Interview with Cassandra Bensahih on ending solitary and finding dignity
Cassandra Bensahih is Senior Organizer with the Unitarian Universalists—Mass Action, where she leads the End Mass Incarceration and the Economic Justice Campaigns, and also serves as coordinator of the Massachusetts Against Solitary Confinement Coalition. In this interview, she discusses her life path from a traumatized and incarcerated woman, to community leader. Drawing on her personal story, Bensahih discusses why solitary — in all of its forms — needs to be ended, and addresses the profound crisis of COVID in MA prisons.
Part One: A personal transformation
Bensahih was struggling with addiction when she sent to MCI-Framingham, Massachusetts’ only prison for women. During her one year sentence, for which she spent 6 months in prison, she lost her home and her children. It took three years before she could get them back. Bensahih describes her decision to never return to prison, while explaining how the harmful impacts make it more difficult for many others to break the cycle and succeed outside the walls [15:13 minutes].
Part Two: Working to end solitary confinement
Bensahih explains the diverse forms of solitary used in Massachusetts and why there is a movement today to end it. She discusses models from other states and countries, and highlights why it is important for people who have experienced this form of torture to speak about it– and for others to listen [13:34].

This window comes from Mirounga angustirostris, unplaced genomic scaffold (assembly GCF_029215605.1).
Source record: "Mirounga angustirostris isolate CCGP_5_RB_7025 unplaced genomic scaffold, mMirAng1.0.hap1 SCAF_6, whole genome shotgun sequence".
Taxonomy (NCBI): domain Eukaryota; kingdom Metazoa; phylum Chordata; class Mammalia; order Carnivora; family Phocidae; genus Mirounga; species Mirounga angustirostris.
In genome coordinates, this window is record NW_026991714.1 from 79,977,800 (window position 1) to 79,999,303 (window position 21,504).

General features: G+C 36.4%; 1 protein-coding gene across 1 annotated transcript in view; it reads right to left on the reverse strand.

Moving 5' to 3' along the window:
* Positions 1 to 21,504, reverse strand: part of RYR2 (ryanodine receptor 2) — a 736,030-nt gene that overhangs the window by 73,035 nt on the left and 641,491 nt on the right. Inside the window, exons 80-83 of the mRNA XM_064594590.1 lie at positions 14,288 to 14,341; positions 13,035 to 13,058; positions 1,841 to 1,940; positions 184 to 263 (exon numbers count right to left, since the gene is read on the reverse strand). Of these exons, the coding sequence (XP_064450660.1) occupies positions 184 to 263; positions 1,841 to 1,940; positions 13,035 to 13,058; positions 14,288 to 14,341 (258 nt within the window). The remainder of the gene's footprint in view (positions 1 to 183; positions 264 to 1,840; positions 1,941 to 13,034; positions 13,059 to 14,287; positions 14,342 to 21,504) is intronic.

Part Three: Deepening isolating during the COVID pandemic
During the COVID pandemic, people in prisons across the state and the entire country, have spent enormous amounts of time in lockdowns. Here, Bensahih describes extreme solitary, lack of any way to socially distance, and — what makes her most angry — was the gross negligence of people who worked at the prisons and put people at high risks. Today, she notes, COVID is ravaging the prisons [5:21].
Part Four: Change doesn’t come easy
In this final portion of the interview, Bensahih discusses how she is able to maintain her commitment to the incredibly difficult work of transforming a system. Recognizing the people and organizations that helped her find her voice, she emphasizes the power of working with and for her community. She issues a challenge to Massachusetts: why are we allowing inhumane treatment to continue? [8:47].
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